Less than an hour before the collapse that would lead to his death, 13-year-old Peyton West stood smiling on the front porch of his house.
The ritual of a first-day-of-school picture had once seemed out of reach for Peyton, who was born with hypoplastic left heart syndrome and needed three open-heart surgeries before his fifth birthday. It was threatened again in March 2017, when his health entered a sudden tailspin that only a heart transplant could correct.
Since then, a Facebook page run by his family had chronicled occasional hiccups: More hospital visits, medication management and a brief scare in which they feared his body had rejected the donated heart.
But nothing was wrong Thursday morning, according to his father, Corey West. Peyton woke up at 6:30, slung his red backpack over his shoulders and posed happily for his mother’s picture.
The trouble started on the car ride to school.
“I don’t feel right,” Peyton said, according to his father. “Something’s wrong.”
Corey and his wife still aren’t sure what happened to their son. What they know is that, after being rushed to Children’s Hospital, he died at 10:45 a.m.
“He was perfect last night,” Corey said. “Perfect this morning. And then…it’s just precious. Life is precious.”
Friends and family held a prayer vigil Thursday night in honor of a boy they described as infectiously cheerful and courageous in his struggle with heart problems.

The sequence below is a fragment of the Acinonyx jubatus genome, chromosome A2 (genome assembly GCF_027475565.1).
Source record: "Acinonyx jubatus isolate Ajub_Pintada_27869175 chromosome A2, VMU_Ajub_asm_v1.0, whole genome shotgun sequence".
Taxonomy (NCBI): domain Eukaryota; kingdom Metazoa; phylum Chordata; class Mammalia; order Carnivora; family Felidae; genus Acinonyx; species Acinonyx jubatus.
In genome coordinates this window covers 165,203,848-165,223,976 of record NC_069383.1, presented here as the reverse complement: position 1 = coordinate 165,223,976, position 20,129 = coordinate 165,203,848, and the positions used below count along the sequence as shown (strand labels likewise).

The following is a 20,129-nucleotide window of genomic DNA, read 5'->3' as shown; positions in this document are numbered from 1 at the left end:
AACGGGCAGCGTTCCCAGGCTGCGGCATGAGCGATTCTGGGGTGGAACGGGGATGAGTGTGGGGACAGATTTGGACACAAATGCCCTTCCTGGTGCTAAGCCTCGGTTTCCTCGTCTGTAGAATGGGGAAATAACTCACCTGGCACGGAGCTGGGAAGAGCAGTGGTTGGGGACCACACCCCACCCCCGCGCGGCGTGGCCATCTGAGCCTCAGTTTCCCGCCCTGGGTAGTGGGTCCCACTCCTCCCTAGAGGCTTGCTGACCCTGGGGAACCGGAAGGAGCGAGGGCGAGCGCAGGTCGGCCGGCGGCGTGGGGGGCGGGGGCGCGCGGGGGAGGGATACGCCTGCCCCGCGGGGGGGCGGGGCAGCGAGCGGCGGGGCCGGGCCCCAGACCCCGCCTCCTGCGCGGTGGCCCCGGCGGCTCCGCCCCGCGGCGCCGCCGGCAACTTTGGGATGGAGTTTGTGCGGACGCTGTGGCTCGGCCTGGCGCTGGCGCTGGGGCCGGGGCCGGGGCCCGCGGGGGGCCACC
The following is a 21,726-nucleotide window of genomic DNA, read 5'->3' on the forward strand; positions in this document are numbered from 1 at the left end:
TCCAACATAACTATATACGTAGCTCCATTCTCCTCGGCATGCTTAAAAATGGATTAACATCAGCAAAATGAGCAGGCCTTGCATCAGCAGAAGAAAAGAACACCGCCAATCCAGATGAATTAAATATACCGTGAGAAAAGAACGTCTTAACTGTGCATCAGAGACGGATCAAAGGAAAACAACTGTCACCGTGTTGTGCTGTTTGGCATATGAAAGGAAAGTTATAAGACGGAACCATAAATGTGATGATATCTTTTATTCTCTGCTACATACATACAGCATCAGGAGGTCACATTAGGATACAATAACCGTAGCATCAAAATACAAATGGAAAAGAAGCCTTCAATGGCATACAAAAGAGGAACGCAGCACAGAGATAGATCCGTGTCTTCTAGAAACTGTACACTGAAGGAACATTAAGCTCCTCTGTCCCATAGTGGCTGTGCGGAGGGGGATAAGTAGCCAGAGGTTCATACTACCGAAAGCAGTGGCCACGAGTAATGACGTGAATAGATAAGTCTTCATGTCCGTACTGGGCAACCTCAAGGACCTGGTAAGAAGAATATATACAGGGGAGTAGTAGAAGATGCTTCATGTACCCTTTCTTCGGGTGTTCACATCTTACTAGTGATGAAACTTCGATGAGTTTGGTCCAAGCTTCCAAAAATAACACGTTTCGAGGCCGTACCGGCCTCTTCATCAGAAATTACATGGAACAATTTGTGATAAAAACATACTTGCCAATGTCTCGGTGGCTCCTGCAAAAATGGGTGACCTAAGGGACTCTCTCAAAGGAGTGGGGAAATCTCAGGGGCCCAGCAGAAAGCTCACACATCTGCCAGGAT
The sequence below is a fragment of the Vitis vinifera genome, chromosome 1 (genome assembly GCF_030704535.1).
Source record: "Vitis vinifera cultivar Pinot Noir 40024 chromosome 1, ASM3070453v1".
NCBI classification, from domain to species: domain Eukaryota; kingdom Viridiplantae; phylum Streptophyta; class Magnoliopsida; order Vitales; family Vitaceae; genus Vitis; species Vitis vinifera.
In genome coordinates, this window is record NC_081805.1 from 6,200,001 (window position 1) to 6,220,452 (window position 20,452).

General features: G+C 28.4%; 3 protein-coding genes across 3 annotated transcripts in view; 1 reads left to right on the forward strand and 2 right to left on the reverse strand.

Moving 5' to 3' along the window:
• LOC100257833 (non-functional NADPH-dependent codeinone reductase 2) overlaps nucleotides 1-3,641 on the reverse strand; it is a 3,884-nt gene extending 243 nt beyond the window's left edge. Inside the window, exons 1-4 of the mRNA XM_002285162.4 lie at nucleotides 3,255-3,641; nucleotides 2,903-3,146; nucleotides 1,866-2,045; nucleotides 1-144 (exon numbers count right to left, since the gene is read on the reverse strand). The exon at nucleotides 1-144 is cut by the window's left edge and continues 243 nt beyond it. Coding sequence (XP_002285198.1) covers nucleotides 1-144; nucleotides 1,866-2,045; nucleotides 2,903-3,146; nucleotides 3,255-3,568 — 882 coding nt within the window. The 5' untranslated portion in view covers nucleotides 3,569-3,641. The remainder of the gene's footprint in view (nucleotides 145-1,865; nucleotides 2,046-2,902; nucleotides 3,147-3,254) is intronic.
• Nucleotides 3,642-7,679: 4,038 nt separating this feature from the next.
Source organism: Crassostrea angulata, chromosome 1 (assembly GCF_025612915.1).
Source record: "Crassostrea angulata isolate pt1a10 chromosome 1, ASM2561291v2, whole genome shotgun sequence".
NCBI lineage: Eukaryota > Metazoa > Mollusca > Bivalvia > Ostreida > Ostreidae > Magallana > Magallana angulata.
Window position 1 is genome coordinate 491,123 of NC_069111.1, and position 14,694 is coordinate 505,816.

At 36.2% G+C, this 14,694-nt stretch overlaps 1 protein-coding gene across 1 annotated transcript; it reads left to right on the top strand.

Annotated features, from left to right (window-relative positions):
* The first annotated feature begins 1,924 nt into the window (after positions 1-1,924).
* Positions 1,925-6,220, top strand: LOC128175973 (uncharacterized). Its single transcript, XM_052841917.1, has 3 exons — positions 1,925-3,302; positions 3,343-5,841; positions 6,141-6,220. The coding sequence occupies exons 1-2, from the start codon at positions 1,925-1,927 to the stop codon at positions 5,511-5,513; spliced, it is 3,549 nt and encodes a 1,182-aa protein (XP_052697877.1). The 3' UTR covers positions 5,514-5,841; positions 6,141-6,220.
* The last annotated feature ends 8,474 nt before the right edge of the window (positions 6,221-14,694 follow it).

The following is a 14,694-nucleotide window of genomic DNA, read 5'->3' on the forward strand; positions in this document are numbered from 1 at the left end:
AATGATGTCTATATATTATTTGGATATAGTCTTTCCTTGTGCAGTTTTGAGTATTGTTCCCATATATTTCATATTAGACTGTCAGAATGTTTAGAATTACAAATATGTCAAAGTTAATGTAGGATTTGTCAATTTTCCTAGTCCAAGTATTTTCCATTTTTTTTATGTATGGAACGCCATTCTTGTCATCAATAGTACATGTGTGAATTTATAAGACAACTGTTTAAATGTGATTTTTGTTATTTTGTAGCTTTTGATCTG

“Peyton was truly a joy to everyone’s path he crossed, and our deepest sympathies go out to his family,” Goshen Local Schools superintendent Darrell Edwards said.
According to his father, Peyton was an avid football fan, but his favorite sports team was FC Cincinnati. He’d inherited his love of the Orange and Blue from Derek Cisneros, the boy whose heart he received in the transplant.
“Peyton thought, since Derek loved it, he would love it,” Corey West said. “And he loved it. And he went to the FC games and soccer became a huge part of Peyton’s life.”
Despite their heartbreak, Peyton’s parents said they can’t praise the cause of organ donation enough. Derek Cisneros’ heart helped Peyton enjoy five months he never would have had without it.
With that in mind, would they consider donating some of their son’s organs to other children?
“I’m not going to say no,” Corey West said.